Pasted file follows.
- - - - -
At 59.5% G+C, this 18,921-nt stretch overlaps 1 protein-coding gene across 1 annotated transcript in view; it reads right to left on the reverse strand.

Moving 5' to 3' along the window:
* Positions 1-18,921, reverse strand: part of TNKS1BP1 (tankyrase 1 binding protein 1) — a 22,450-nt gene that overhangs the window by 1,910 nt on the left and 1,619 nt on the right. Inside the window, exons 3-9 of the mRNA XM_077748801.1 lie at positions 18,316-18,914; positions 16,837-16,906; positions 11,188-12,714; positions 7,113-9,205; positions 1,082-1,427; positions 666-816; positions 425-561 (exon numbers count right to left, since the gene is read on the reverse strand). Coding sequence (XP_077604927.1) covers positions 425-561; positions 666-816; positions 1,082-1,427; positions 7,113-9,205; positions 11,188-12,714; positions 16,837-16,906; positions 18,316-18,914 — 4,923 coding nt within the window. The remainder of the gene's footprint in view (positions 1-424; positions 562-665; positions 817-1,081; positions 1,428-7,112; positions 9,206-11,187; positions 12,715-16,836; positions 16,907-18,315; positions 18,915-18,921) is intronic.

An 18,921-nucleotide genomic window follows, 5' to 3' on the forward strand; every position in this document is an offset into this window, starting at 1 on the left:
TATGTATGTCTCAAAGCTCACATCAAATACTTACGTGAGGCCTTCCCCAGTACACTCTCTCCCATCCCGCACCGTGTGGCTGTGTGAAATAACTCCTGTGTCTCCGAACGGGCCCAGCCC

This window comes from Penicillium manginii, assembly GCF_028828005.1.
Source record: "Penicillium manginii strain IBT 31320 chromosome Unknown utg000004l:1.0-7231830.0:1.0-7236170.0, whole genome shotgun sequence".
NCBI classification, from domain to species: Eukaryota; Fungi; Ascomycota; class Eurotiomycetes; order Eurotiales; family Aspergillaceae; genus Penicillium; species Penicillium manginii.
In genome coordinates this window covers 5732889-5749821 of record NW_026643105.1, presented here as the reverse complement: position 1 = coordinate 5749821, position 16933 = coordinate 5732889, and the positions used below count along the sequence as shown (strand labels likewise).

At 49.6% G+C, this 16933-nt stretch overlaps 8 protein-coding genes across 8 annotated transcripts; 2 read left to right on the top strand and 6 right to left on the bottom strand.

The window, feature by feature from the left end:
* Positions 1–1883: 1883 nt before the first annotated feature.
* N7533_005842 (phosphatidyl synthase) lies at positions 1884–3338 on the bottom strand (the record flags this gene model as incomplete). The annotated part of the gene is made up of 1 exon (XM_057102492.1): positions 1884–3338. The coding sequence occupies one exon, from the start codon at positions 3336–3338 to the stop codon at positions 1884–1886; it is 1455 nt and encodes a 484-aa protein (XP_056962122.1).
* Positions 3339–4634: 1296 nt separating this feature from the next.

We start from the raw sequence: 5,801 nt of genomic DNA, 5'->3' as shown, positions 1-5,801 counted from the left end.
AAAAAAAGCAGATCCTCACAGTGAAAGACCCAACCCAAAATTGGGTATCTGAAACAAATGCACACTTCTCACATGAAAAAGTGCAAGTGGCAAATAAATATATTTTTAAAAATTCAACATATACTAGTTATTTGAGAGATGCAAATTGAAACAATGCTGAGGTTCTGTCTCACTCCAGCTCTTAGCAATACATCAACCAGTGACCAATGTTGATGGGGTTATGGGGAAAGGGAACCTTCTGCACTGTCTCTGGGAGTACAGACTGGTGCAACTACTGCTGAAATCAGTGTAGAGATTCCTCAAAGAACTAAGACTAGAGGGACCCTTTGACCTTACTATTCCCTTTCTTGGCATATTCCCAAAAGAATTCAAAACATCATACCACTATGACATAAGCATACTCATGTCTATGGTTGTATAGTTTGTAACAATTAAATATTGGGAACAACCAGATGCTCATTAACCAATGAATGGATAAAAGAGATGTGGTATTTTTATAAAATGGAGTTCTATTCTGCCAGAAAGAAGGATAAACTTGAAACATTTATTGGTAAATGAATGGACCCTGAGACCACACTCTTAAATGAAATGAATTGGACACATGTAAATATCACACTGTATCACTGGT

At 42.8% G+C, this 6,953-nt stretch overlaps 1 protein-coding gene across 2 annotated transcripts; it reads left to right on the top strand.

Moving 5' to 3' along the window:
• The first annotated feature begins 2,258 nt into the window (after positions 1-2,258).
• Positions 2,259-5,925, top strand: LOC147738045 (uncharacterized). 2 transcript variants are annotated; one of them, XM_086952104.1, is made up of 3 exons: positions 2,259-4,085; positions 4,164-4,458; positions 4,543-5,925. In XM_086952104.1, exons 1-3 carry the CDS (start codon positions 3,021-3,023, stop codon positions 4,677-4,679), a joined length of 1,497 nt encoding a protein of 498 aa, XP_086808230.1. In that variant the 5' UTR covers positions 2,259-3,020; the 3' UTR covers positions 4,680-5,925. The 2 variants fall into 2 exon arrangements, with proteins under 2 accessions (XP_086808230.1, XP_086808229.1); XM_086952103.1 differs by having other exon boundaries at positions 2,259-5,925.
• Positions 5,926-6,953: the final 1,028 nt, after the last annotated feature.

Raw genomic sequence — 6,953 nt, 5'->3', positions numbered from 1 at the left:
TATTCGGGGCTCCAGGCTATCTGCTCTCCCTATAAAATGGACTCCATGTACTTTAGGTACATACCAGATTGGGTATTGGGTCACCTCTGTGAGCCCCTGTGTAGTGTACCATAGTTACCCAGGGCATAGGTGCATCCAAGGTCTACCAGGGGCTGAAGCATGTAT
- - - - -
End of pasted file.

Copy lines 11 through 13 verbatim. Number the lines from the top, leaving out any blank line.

The window, feature by feature from the left end:
* Positions 1–1883: 1883 nt before the first annotated feature.
* N7533_005842 (phosphatidyl synthase) lies at positions 1884–3338 on the bottom strand (the record flags this gene model as incomplete). The annotated part of the gene is made up of 1 exon (XM_057102492.1): positions 1884–3338. The coding sequence occupies one exon, from the start codon at positions 3336–3338 to the stop codon at positions 1884–1886; it is 1455 nt and encodes a 484-aa protein (XP_056962122.1).